Collaborations — Not All Are Equal

Collaboration is taking over the workplace.  As business
increasingly global and cross-functional, silos
are breaking down, 
connectivity is increasing, and team-
work is seen as a key to 
organizational success.
Harvard Business Review

Whether your entrepreneurial spirit is showing up as an artist, a yoga teacher, a widget producer or an organization designer, most seemingly solo enterprise owners would agree that we can no longer “go it alone.”  The complexity of business and the speed at which change is occurring require us to partner with those who have the information and skills we lack. Collaboration has become, without a doubt, the new normal when it comes to inventing and coordinating work.   Of the four major projects I am currently working on, all are collaborations that involve anywhere from two to seven contributors.

The good news about this global phenomenon is human beings are increasingly being brought together to learn how to work productively and harmoniously — individual to individual, race to race, nation to nation. In the long view, this can only reduce our inclination to resolve conflict with war.

The bad news about collaboration — it is skewed toward those who are known to be capable and willing helpers which suggests “20% to 35% of value-added collaborations com[e] from only 3% to 5% of employees.”  Unfortunately, this means those who are already good at collaboration are the ones doing it. The work ahead is to get more people on board before we burn out our “natural” collaborators.

A second conundrum — isn’t it interesting that, although we are social creatures who are happiest and healthiest when in community, we spend way less time learning how to build healthy relationships (collaborating) and way more time learning how to compete or build a career, a house or a bank account.  I have long pondered why the three Rs — reading, ‘riting, ‘rithmetic — never included the vital R of relationships. Well, it finally appears that in spite of our past choices, life is pressing us in the direction we currently need to travel, and collaboration is becoming a number one priority.

Although all collaborations are not equal — smaller ones and those of shorter timeframe tend to require less formality — there is a shared experience across the gamut.  Whether you are involved in a small f2f collaboration of two people or in a large, virtual ecosystem of 100, my own experiences evolved the following process steps —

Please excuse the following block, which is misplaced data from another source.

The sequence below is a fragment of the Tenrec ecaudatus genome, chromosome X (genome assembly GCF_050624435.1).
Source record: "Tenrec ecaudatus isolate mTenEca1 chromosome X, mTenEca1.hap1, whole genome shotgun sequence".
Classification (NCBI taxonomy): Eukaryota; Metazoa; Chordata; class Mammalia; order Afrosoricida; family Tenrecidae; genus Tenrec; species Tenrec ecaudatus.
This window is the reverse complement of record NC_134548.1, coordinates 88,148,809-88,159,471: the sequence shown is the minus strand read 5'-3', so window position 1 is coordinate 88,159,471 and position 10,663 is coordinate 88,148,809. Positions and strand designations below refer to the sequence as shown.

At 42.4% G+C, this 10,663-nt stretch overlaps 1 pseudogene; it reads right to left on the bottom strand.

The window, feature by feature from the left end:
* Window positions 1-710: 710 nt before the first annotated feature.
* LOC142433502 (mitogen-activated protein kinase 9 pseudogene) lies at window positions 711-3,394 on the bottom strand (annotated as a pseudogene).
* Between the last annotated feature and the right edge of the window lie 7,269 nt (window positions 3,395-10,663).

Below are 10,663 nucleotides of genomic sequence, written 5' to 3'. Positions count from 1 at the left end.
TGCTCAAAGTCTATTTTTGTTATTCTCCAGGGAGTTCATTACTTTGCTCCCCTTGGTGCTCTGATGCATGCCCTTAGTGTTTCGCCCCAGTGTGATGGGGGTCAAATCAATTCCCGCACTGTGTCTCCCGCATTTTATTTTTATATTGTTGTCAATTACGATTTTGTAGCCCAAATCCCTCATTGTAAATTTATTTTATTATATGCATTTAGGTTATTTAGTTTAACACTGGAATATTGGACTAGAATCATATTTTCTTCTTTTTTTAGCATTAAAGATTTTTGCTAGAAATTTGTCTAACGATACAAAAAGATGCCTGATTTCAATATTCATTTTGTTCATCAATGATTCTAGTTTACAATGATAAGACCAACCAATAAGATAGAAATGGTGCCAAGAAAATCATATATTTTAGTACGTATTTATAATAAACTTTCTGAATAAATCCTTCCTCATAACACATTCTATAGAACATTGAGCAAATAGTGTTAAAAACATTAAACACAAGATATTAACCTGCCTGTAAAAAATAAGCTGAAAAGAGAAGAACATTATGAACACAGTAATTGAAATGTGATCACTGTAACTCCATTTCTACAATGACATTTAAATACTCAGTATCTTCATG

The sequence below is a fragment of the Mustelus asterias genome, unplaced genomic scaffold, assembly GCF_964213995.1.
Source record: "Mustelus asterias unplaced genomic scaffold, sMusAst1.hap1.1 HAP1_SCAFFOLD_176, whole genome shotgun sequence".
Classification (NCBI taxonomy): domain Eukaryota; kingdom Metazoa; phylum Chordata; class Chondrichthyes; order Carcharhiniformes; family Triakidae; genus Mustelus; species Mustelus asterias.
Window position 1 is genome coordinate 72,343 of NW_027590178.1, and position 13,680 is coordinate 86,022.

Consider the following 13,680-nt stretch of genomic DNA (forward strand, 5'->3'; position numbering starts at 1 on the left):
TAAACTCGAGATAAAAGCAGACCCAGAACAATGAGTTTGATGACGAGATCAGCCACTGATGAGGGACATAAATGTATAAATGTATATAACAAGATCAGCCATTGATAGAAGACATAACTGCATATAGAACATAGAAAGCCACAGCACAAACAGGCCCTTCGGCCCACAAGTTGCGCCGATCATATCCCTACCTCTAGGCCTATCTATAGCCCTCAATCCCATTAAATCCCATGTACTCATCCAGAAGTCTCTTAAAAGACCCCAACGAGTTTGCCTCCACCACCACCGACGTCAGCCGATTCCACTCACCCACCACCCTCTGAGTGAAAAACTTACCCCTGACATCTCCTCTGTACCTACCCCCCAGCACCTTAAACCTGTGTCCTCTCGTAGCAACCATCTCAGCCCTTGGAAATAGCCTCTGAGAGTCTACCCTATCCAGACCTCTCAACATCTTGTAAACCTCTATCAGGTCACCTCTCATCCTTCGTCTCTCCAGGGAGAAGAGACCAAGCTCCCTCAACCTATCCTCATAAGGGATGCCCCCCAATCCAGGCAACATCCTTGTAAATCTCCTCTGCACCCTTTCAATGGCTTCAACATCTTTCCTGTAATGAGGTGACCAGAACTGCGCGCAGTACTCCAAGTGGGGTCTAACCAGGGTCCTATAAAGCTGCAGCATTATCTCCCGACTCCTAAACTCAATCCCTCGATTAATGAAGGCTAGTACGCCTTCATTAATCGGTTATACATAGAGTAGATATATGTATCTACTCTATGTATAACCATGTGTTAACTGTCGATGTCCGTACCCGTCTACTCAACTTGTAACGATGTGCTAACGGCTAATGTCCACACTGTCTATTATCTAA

• Deliberate.  My most fruitful collaborations (creative, productive and social) began as weekly learning and relationship building sessions where we searched for a shared purpose.  This meant we first had to know our own purpose before we could clearly articulate what we shared that would inspire and motivate us through to its fruition.  In two transformational collaborations, this entailed a structured nine-month dialogue process from which the innovation seemingly birthed itself.  That is, what was shared and meaningful emerged into our awareness.
  • Design.  Once direction has been established, practical and emotional choices need to be made to steer the collaboration along its desired course. Designing and planning what the work will look like and deciding on course corrections, given emerging circumstance, are typical activities. Of course, recognizing each contributor has her/his own work and decision-making processes necessitate agreement on standards and protocols that suit all participants.
  • Dive Deep. This step, often skipped to the detriment of the participants and the collaboration, is a reminder collaboration is a learning and relationship experience.  In essence, we are learning about our capacity to relate productively and harmoniously with others.  If you are not open to learning about who you are or willing to improve upon that version of yourself, you are missing the point and rewards of interpersonal relations. We are transformed by our relationships, so dig deep into your awareness and grow some new skills.  My greatest lessons and rewards have come from my relationships.
  • Do the Work. From both a personal and interpersonal perspective, when we “do the work” necessary for becoming a contributing human being, we are both creatively productive and socially responsible. We create substance, put it out into the world for others, and strengthen our social bonds.  I would speculate that “doing the work” of relationship building and collaboration is our life purpose.  Doing the work implies not only completing the physical and intellectual tasks necessary for producing your shared purpose, but also doing the personal and interpersonal work required to maximize creativity and harmony.

What deep dive or simple step can you take to grow into your collaboration potential?

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